In the Black Fantastic at Hayward Gallery review: Unlikely to be a better show this year

·3-min read
 (Rob Harris; Courtesy Hayward Gallery)
(Rob Harris; Courtesy Hayward Gallery)

The first works that greet you in the new exhibition In the Black Fantastic are Soundsuits by Nick Cave.

These are but a smattering of more than 500 of the African-American artist’s outlandish costume-sculptures. One is encrusted with buttons and gemstones, with a vast flour-sifter for a head, filled with multicoloured fibres, like a giant hairy eye. Cave is a perfect opening act for the show, because he unites so many of its themes. His first Soundsuit was made in response to police brutality, after he watched the footage of the brutal attack on Rodney King in Los Angeles in 1991, the trigger for uprisings across the city.

The suits are a flamboyant response to historic and present racism, to “being racially profiled, feeling devalued, less than, dismissed”, Cave says. Often used in performances, he says they erase race, gender and class.

 (Zeinab Batchelor, Courtesy of the Hayward Gallery)
(Zeinab Batchelor, Courtesy of the Hayward Gallery)

The show’s curator, Ekow Eshun, defines the Black Fantastic as a phenomenon distinct from Afrofuturism. It consists, he says, of “works of speculative fiction that draw from history and myth to conjure new visions of African diasporic culture and identity”. It’s not a group or movement – the 11 artists here are of two generations and from different parts of the world – but “a way of seeing”, he says, shared by artists who tackle the legacy of slavery and today’s racial inequities. Quotes from literary guiding lights – Suzanne Césaire, Octavia Butler, Frantz Fanon, Elizabeth Alexander–punctuate the show.

Each artist is given a discrete space, which makes for a beautiful show, yet doesn’t prevent wonderful correspondence across rooms, as forms, imagery and techniques rhyme and echo. Gold glisters plentifully; floral and oceanic imagery abounds. Collage is a particularly rich strain, from Wangechi Mutu’s marvellous hybrid beings in sculpture, animation, cut paper and paint to Hew Locke’s trinket-festooned imaginary figures – tyrants or liberators? – in equestrian statues and photographs.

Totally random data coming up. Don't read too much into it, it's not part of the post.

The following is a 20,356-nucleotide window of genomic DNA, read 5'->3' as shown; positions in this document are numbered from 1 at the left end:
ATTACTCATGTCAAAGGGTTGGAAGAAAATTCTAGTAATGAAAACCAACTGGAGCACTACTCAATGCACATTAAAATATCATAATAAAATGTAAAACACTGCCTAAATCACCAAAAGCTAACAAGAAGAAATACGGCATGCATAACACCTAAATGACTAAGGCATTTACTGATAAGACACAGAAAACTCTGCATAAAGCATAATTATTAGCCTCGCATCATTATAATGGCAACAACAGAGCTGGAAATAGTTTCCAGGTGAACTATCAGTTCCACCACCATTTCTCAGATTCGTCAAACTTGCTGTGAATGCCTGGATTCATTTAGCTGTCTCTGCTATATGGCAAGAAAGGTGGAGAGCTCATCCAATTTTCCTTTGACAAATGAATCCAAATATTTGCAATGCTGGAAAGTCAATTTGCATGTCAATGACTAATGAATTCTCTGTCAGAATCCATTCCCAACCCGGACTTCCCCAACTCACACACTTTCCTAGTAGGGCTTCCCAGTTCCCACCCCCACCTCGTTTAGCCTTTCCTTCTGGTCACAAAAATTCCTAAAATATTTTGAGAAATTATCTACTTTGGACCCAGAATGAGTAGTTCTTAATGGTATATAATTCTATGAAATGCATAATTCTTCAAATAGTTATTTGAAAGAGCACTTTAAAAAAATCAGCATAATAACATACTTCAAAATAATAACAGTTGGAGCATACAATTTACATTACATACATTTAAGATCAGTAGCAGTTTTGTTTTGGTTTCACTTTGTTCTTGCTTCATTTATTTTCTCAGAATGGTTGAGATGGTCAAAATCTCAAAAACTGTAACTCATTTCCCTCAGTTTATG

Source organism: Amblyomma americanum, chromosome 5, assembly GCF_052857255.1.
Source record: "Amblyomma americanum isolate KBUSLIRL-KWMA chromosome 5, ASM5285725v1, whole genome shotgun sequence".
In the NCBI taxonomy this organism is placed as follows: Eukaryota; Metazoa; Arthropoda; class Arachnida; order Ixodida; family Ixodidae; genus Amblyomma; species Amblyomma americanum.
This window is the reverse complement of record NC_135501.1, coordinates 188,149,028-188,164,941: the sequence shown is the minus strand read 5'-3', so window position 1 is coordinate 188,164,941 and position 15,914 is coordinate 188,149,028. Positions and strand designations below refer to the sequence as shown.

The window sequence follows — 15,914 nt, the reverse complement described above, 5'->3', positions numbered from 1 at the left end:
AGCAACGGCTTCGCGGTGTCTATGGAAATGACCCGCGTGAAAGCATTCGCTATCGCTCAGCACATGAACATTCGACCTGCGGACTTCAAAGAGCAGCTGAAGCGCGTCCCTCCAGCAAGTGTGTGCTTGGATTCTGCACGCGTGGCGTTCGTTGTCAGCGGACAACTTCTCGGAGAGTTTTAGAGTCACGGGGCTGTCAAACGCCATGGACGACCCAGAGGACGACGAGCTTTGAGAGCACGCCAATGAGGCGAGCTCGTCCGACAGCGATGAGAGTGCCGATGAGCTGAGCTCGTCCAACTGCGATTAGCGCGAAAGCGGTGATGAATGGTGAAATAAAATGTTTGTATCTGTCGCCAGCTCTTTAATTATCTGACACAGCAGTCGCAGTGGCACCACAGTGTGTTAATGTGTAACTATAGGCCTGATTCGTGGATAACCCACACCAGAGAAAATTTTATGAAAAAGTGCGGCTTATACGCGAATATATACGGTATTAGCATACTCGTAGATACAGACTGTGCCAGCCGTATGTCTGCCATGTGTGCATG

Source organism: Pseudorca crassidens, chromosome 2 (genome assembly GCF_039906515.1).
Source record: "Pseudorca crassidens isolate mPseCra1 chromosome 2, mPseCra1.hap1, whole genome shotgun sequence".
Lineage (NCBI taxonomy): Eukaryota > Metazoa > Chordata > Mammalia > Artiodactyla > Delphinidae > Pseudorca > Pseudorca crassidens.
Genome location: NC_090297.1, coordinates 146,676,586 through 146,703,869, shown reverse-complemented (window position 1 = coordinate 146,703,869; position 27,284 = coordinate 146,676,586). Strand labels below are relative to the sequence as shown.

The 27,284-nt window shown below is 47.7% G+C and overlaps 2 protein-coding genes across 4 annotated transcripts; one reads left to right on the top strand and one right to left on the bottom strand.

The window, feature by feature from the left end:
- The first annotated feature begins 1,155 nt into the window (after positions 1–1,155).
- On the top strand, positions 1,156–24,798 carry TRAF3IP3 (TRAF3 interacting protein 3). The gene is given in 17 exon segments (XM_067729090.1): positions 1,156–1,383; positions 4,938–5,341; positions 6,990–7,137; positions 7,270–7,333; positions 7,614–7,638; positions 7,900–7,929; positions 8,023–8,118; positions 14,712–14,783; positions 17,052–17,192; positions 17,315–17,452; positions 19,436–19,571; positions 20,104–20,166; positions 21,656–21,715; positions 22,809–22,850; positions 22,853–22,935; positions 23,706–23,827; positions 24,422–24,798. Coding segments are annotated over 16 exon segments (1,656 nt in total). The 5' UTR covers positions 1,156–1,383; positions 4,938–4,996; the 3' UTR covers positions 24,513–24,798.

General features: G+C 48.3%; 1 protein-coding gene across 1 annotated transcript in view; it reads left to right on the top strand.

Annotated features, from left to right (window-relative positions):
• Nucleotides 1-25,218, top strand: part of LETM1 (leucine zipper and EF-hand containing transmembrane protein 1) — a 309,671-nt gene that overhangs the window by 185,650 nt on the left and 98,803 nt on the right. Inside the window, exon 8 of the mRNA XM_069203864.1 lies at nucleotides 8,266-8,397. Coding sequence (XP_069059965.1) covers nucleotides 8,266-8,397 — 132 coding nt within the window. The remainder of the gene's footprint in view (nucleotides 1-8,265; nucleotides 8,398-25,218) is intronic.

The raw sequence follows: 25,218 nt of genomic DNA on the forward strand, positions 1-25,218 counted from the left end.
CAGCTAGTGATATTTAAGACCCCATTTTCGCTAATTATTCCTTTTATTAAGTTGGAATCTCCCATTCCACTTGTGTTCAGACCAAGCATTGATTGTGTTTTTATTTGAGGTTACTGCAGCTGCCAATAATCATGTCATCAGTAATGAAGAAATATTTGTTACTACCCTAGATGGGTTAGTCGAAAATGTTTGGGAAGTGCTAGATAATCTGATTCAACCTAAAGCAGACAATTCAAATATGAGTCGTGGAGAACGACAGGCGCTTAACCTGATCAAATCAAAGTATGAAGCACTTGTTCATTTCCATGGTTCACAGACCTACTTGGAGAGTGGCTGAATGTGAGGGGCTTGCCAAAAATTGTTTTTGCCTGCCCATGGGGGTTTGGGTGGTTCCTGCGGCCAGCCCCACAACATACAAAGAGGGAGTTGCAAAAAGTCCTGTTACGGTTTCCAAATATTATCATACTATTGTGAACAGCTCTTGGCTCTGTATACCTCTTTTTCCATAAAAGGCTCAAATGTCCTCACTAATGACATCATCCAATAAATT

In video works, too, artists bring disparate visual forms into collision. In Tabita Rezaire’s installation Ultra Wet – Recapitulation (2017), images – plants, constellations, a UFO, a lion – appear on a pyramid as figures pop-up within them, ruminating on gender and Blackness in an “unbalanced world”.

 (Zeinab Batchelor, Courtesy of the Hayward Gallery)
(Zeinab Batchelor, Courtesy of the Hayward Gallery)

In Rashaad Newsome’s Build or Destroy, a trans CGI figure vogues defiantly as the city around them collapses and burns; the figure is also ablaze and bedecked in jewels, into which Newsome zooms, to find dancers performing. Cauleen Smith surrounds four screens showing various landscapes and cityscapes with personal and culturally loaded objects, from dolls to African figures, a tableau she then films live on CCTV cameras, whose footage is projected on the wall – a trippy feedback loop. Kara Walker’s film about white supremacist violence, with its caricaturish paper silhouettes, is characteristically shocking and lacerating, yet perhaps offers a note of hope at its end.

A real high point are the watery imaginings of Chris Ofili and Ellen Gallagher. Both artists get better and better: Ofili’s re-envisioning of Homer’s Calypso and Odysseus amid the Caribbean is lyrical, sensual, magnificent; Gallagher’s dense painted worlds, partly based on the Drexciya myth – an underwater realm inhabited by the unborn children of enslaved women thrown overboard in the Middle Passage – are some of the most extraordinary, unsettling, yet strangely beautiful works being made anywhere today. Meanwhile, two of the younger artists here – Sedrick Chisom and Lina Iris Viktor – create convincing and distinctive atmospheres fusing fantasy and historic and contemporary political commentary.

In the Black Fantastic is immediately stimulating yet deeply resonant; it’s absorbingly rich yet it’s the tip of a cultural iceberg. I doubt there will be a better show this year.

At Hayward Gallery until Sep 18 (southbankcentre.co.uk)

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